How did Coke get China’s interest in London
Always Coca-Cola: How Coke Reaches Consumers On and Offline
The London Olympics are now long over, but one company is certainly still reaping the benefits. Despite not spending the most money on marketing during this summer’s games, Coca-Cola was the most recalled “Olympic” brand amongst Chinese consumers, with 61% brand awareness.The stunning results are being attributed to Coke’s social media campaign, as well as its commercial series called “Chinese Beats” or “Beats of China”, featuring five Chinese athletes. Without over-saturating the Chinese airwaves with more traditional ad content, Coke engaged consumers via television and social media on an emotional level, turning athletes into pop icons (no pun intended) and earning the brand some serious credibility in the process. Here’s how they did it.
Cultural Fine Tuning
Coke’s original global campaign for the Olympic season revolved around the concept of London as a world music centre. And for most Western countries, the idea worked fine. However, marketers discovered that Chinese youth, their target demographic, did not share this association. So they adopted their concept to encourage national unity in support of the competitors, and developed a campaign of documentary-style commercials featuring athletes like Jiang Jike. The theme was still musical, but viewers in China were encouraged to create their own beats for Olympians in what turned out to be a brilliant use of crowdsourcing techniques. As noted by Marina Palma, Sparkling Brand Director for Coke in China: “The idea of unity and uniting the people of China to send their happy energy to beat for the athletes in London actually turned out to be very powerful.” So, too, did the links at the end of each commercial, encouraging fans to connect with Coke at icoke.cn and share their beats. Over 180 million were sent, and the entries were remixed and played at a star-studded event at the Beijing Worker’s Stadium.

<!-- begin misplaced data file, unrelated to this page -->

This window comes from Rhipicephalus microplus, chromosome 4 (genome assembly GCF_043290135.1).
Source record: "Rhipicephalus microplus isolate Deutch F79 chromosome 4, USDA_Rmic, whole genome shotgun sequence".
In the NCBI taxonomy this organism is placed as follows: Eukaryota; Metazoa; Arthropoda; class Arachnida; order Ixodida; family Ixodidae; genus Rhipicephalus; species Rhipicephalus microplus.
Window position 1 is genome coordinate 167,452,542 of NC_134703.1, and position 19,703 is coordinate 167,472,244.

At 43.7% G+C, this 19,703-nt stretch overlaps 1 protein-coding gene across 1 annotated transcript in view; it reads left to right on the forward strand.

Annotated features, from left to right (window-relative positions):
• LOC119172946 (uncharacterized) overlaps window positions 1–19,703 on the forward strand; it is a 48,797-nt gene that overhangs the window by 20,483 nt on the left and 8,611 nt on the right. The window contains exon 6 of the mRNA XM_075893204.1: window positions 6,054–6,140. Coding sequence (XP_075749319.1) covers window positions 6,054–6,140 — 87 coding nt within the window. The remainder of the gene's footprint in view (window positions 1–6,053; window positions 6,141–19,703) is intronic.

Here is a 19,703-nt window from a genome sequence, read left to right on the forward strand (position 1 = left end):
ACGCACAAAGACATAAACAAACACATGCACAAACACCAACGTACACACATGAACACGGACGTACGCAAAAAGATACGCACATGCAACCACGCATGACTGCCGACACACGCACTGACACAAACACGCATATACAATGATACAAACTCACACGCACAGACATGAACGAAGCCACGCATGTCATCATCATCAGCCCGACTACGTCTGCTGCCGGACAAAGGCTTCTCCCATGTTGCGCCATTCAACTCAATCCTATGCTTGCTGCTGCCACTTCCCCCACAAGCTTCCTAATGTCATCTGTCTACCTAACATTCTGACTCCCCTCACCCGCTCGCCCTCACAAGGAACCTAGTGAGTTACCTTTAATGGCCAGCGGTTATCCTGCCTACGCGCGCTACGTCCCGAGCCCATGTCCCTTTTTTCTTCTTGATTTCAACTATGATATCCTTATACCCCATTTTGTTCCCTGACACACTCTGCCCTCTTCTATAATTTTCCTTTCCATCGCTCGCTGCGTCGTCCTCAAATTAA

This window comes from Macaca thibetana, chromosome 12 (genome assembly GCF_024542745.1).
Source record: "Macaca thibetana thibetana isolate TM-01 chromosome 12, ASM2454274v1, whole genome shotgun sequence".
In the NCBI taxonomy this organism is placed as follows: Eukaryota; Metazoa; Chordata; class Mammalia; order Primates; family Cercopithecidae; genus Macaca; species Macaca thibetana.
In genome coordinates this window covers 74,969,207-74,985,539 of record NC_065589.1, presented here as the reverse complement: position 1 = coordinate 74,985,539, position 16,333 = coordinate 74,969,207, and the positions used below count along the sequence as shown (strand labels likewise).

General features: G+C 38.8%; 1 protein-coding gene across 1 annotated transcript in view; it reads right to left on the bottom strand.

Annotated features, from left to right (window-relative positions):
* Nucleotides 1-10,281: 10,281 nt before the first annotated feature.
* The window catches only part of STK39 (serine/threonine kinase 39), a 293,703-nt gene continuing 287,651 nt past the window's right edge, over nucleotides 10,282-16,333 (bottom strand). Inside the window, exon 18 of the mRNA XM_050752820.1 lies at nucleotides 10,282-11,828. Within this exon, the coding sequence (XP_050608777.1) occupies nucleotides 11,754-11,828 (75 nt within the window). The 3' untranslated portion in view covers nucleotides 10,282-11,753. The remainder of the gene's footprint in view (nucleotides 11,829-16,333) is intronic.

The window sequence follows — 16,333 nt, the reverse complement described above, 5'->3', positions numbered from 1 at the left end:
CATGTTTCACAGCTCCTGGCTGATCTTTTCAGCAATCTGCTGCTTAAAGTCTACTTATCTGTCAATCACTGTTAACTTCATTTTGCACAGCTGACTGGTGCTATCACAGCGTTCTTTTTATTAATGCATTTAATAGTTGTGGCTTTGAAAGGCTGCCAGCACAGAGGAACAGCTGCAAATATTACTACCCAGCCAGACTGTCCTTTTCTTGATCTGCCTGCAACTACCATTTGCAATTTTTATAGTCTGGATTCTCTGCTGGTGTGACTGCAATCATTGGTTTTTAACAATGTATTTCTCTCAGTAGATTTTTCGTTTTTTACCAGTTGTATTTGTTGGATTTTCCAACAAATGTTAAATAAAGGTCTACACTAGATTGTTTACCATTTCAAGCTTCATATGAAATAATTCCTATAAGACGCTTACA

Social Media Strategy
Coca-Cola maintains profiles across Chinese social media networks, from Weibo to Youku. For the Olympics, they pulled out all the stops even going so far as to create a special version of the game Angry Birds just for their Chinese campaign. Coke is no stranger to power of humanizing athletes and celebrities, and several of their commercials have gone viral. Since 2008, they have used high-profile stars like the members of S.H.E. and gold medalist Lu Xian to tell captivating, humorous stories – usually concluding with a link to their Weibo account. In this way Coke not only initiates a dialog with their Chinese fans, but also direct that conversation to their online pages, ensuring that the experience is branded from start to finish – and that they can monitor what consumers are saying.
Coke’s online campaigns have been successful because their content has proven valuable. In the case of the Olympics, Coke supplied consumers with a way to connect to the athletes representing their country. Knowing the power of nationalist sentiment amongst their target demographic, Coke delivered the story that viewers wanted to see – more precisely, their national heroes were transformed into ordinary Chinese people, who struggled and worked hard to prove themselves worthy of competing for China on the international stage.